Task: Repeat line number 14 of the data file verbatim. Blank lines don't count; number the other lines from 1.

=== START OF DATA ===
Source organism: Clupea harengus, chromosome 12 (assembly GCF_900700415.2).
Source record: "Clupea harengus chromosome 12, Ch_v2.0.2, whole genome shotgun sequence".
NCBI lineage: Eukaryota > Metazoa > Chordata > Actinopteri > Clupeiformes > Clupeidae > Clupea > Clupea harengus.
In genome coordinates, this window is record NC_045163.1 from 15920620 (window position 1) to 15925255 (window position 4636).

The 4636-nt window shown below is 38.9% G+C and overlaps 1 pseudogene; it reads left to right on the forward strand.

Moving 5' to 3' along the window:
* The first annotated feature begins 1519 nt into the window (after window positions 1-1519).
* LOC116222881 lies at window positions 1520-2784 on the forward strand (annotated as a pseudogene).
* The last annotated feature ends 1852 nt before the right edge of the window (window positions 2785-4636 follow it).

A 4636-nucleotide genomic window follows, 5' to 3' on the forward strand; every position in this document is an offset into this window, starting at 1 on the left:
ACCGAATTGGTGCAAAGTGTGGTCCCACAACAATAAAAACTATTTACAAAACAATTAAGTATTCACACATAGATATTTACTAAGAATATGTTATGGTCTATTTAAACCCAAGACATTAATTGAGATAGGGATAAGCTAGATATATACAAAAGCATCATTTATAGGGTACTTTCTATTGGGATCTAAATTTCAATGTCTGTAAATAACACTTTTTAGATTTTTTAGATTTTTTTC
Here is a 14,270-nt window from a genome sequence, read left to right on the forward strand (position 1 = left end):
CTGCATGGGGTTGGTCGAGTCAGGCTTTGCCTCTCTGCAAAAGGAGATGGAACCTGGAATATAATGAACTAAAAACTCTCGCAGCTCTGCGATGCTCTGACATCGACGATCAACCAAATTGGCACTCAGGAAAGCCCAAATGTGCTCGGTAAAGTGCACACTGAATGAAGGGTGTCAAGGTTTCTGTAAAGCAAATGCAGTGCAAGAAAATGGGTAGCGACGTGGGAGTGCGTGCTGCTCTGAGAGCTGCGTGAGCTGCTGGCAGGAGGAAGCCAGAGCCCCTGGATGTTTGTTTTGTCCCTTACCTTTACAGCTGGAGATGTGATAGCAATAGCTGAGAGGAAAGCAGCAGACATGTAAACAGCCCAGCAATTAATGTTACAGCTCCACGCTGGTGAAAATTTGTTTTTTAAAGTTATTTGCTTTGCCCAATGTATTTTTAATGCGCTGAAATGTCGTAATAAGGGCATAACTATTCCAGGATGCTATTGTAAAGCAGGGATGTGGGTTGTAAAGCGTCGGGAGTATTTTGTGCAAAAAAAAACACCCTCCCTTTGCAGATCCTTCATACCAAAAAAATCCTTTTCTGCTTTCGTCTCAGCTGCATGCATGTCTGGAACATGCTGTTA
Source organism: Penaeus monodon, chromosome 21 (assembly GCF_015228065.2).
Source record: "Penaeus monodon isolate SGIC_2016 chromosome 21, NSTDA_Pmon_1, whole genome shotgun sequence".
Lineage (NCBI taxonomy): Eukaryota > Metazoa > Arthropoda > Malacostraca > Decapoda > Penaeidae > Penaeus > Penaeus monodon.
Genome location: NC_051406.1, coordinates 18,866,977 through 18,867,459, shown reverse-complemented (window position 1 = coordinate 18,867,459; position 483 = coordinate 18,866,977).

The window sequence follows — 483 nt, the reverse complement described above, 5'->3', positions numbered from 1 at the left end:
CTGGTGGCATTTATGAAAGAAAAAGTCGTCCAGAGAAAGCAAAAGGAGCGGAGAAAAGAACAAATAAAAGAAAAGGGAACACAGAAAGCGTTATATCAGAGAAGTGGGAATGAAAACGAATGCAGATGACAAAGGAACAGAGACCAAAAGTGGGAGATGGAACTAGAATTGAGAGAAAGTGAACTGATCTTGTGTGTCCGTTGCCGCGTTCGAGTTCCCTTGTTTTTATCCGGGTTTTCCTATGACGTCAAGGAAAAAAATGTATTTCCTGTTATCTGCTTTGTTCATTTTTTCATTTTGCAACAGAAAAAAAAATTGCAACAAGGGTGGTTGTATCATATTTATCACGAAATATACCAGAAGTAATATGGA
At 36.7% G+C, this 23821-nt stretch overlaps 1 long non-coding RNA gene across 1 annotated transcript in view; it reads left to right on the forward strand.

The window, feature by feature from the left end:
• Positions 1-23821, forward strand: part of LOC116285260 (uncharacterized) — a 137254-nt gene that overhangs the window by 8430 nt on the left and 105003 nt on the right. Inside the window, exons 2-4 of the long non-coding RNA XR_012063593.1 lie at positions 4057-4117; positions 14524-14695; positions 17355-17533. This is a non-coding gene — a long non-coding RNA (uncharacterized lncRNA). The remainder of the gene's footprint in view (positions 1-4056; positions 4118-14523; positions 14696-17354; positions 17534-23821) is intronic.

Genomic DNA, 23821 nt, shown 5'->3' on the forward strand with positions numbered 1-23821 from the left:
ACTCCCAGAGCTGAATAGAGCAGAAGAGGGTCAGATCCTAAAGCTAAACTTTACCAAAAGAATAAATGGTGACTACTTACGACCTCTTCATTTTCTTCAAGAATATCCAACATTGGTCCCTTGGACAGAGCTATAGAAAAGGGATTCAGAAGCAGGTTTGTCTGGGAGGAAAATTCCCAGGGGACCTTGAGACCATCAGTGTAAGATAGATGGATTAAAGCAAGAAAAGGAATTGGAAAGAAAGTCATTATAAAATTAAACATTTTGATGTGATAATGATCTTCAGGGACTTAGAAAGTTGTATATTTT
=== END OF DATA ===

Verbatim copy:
Source organism: Penaeus monodon, chromosome 21 (assembly GCF_015228065.2).